Jhumpa Lahiri’s “In Other Words” reflects on her love affair with the Italian language. It is something she uprooted her life for and moved to Rome to pursue it. The book was a moving read and gave insight on the subject of learning a new language, which made reading it a joy. But I connected with the book and her story at a deeper level, she made me understand my mother and her journey with music. I remember that passage from the book where Lahiri describes the discouragement she faced from most quarters and the challenges she had to overcome while trying to start a new life in Italy. I felt a wave of realisation pass through my body, which translated into a strong feeling of compassion for my mother. It felt like while I had been reading her words I wasn’t understanding them. And only now, after all these years of making those attempts, did they finally get through to me.
According to our family stories, my mother was a music lover since childhood. No wonder she was named ‘Sangeeta’, it literally translates to ‘musical’. My mom has a song for every mood and every occasion. While growing up I saw her painstakingly manage a huge, carefully curated collection of cassettes and CDs. Some six years back she made the decision of pursuing music seriously and has since dedicated the majority of her time mastering the ancient Indian classical form of music called ‘Dhrupad’. This decision has taken away time that would previously be dedicated to career, family, and friends. And so she has faced discouragement from those who felt neglected and missed her company, and I, unfortunately, am one of those people. I’ve seen her struggle with the judgements and views of people around her and has still managed to maintain remarkable discipline with her practice of music. This something I could see in Lahiri’s narration of her practice of Italian. Though Lahiri writes a different story, based in another time, place, and context, her reflections have helped me greatly in understanding my mother and her struggles.
The most obvious point of connection between the stories of these two women is that both their struggles can seem irrational and obsessive to an outsider. Both come from lives of relative privilege and have had successful careers that people would expect them to continue pursuing. Since my mother’s journey with music began, I have often complained about not getting enough time with her, the way I used to as a kid. When Lahiri talked about moving her children to Rome, while still on her journey to self-exploration, the passage reminded me of the helplessness I have often felt when it comes to matters relating to my mother. While reading the book, it also crossed my mind that Lahiri was crazy for giving up reading and writing in English completely. But similarly, I have witnessed my mother intentionally ‘unlearn’ the music she had learnt all her life and religiously practice new exercises to avoid falling into old habits.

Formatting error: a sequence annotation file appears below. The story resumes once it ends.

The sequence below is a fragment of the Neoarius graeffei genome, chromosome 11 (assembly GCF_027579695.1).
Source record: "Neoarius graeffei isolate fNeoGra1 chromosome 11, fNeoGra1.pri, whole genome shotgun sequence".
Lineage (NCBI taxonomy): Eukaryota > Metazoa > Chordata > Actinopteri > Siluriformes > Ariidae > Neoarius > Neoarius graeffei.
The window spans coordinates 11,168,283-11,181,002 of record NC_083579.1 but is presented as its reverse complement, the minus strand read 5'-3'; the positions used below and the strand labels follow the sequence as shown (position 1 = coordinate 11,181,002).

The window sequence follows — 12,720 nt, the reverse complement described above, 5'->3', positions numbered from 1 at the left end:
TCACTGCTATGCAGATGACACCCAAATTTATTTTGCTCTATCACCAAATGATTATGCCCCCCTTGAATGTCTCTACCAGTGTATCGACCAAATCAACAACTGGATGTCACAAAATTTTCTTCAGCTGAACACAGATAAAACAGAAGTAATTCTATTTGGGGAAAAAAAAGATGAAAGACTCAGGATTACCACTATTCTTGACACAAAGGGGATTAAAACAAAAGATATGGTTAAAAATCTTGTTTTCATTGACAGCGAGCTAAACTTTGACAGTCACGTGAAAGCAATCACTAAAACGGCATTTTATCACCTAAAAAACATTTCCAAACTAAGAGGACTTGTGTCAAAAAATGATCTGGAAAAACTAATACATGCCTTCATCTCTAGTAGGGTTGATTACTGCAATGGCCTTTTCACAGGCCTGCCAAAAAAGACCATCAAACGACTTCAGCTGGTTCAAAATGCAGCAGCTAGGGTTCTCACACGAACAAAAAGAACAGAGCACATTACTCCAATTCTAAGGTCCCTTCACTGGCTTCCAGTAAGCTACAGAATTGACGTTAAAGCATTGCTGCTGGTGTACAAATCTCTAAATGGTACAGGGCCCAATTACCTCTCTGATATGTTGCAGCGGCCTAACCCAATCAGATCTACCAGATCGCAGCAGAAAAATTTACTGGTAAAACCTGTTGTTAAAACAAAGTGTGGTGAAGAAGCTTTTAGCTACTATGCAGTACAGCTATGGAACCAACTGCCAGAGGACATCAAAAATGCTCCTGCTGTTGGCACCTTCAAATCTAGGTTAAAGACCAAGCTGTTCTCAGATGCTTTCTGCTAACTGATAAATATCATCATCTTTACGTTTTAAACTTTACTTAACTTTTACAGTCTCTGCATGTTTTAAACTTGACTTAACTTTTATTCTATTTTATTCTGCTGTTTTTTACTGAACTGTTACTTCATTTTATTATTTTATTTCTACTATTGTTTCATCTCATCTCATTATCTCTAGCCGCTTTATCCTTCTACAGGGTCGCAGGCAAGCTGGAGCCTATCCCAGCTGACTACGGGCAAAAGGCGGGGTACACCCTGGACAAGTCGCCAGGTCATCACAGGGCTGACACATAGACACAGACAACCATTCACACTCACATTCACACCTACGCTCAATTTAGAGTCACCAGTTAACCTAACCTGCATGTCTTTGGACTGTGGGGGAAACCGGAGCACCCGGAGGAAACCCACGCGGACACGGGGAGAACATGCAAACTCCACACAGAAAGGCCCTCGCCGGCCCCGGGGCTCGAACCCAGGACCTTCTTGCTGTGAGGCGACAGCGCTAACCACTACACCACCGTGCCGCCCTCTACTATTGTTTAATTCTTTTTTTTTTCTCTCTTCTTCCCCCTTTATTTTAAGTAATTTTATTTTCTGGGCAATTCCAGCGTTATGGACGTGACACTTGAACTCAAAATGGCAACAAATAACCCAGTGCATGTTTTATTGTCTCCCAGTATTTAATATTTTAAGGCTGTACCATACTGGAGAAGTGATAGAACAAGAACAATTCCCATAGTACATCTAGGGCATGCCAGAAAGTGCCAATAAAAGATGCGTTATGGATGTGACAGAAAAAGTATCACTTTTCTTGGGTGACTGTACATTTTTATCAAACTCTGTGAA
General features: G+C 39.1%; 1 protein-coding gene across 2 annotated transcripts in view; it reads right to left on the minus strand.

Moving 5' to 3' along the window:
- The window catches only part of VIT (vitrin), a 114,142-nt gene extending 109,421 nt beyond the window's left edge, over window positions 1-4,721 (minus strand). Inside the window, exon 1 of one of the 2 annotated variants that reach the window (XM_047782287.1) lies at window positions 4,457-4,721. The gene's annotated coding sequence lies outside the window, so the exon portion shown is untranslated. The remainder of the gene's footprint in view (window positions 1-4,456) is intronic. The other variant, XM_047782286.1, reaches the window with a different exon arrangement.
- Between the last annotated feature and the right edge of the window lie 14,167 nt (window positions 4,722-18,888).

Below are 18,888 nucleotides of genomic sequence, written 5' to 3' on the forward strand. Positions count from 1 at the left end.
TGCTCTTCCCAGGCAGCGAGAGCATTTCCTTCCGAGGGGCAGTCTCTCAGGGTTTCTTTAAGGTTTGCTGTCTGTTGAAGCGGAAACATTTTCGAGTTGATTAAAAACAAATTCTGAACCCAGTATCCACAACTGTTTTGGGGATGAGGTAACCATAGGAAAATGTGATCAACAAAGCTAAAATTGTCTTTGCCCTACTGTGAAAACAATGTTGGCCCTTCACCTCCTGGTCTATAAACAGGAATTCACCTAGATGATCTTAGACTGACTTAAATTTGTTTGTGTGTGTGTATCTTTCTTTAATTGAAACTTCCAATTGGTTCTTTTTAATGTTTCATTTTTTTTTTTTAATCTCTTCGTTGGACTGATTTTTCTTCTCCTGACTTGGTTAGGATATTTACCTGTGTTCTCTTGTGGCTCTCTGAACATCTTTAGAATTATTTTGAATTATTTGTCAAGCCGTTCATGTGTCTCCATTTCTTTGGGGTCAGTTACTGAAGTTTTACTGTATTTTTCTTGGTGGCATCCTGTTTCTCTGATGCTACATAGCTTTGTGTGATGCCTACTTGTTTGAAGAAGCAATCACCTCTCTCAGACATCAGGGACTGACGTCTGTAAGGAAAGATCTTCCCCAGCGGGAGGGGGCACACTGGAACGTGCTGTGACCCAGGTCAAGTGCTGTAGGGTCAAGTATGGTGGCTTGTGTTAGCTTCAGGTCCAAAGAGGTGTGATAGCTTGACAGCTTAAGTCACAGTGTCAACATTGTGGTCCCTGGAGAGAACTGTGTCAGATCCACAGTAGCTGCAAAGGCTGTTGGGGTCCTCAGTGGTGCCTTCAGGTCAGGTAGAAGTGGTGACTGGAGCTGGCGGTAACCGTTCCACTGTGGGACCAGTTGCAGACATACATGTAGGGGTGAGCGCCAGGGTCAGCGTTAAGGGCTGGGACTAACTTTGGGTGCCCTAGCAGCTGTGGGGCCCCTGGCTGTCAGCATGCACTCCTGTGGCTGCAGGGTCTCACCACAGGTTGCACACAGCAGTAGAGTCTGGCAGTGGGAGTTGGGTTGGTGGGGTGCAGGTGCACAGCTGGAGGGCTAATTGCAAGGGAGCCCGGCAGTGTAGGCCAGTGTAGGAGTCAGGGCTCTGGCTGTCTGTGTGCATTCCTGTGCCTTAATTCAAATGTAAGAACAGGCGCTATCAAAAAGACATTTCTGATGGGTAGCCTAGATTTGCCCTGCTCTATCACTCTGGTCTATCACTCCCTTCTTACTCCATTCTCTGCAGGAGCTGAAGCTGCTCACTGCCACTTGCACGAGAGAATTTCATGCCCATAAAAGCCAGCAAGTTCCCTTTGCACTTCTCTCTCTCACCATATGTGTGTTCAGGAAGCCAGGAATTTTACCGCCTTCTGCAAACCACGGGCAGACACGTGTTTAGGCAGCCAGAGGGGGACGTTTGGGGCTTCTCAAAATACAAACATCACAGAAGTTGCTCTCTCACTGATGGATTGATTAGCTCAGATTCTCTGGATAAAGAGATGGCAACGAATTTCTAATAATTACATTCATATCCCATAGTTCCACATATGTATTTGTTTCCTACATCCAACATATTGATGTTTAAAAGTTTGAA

The struggle to learn a new language or art, particularly as an adult, is another similarity between the two journeys. Lahiri’s challenges brought to mind all those times my mother had come home teary eyed after having had a bad day, unable to hit the right notes. The way Lahiri feels about her husband having it a lot easier than her, while in Italy, is very similar to the way my mother has felt about those who started their musical journey with Dhrupad. The problems can sound small or inane to an outsider, but as I travelled with Lahiri through her book, I developed respect for my mother’s fight and realised how significant these challenges are to her journey.
My mother made it clear from the start that she had no desire of becoming a professional singer and performing for audiences, so it was difficult for me to understand her drive. In the book, Lahiri reflects beautifully on how she knows that mastery of the language will always elude her, yet Italian provides her with a sense of belonging and freedom that she had not experienced with any other language. This perfectly explains why my mother is unwilling to give up on her music. While mastering Dhrupad takes decades, I know there is a feeling of belonging that she experiences with her music community that cannot be found in the company of those who don’t appreciate or understand music. And while she has always been a singer, learning the intricacies of classical music has laid the foundation of that freedom she always sought. This insight eluded me for over half a decade but through Lahiri’s words, I saw my mother and understood her perspective. It all began to make sense.
Completing the book has thus left me feeling lighter. Like a weight of confusion and misunderstanding has been lifted. In the excitement of sharing this with my mother, I dedicated a short note to her on the third page of the book. I invited her to read and accept this book as her companion. It now lies on her bedside table waiting to be read.
Pursuing her passion well into her 50s, my mother has started her own music and travel company Naadyatra, which organises curated musical retreats to help participants reconnect with themselves, through music. Find out more here.